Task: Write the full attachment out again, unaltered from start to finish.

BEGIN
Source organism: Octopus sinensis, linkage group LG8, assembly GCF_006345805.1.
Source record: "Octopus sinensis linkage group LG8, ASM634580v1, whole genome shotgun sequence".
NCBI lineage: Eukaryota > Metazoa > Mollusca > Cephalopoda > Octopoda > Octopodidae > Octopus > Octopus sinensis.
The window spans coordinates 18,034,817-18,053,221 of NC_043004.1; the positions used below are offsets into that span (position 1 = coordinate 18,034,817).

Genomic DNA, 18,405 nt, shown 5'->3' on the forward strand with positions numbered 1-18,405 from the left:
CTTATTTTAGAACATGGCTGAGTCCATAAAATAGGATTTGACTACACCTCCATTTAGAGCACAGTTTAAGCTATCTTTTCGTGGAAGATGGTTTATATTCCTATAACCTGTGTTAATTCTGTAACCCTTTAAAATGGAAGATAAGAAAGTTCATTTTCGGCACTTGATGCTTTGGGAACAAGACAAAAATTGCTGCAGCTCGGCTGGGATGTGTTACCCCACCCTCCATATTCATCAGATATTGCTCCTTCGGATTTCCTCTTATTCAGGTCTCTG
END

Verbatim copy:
Source organism: Octopus sinensis, linkage group LG8, assembly GCF_006345805.1.
Source record: "Octopus sinensis linkage group LG8, ASM634580v1, whole genome shotgun sequence".
NCBI lineage: Eukaryota > Metazoa > Mollusca > Cephalopoda > Octopoda > Octopodidae > Octopus > Octopus sinensis.
The window spans coordinates 18,034,817-18,053,221 of NC_043004.1; the positions used below are offsets into that span (position 1 = coordinate 18,034,817).

Genomic DNA, 18,405 nt, shown 5'->3' on the forward strand with positions numbered 1-18,405 from the left:
CTTATTTTAGAACATGGCTGAGTCCATAAAATAGGATTTGACTACACCTCCATTTAGAGCACAGTTTAAGCTATCTTTTCGTGGAAGATGGTTTATATTCCTATAACCTGTGTTAATTCTGTAACCCTTTAAAATGGAAGATAAGAAAGTTCATTTTCGGCACTTGATGCTTTGGGAACAAGACAAAAATTGCTGCAGCTCGGCTGGGATGTGTTACCCCACCCTCCATATTCATCAGATATTGCTCCTTCGGATTTCCTCTTATTCAGGTCTCTG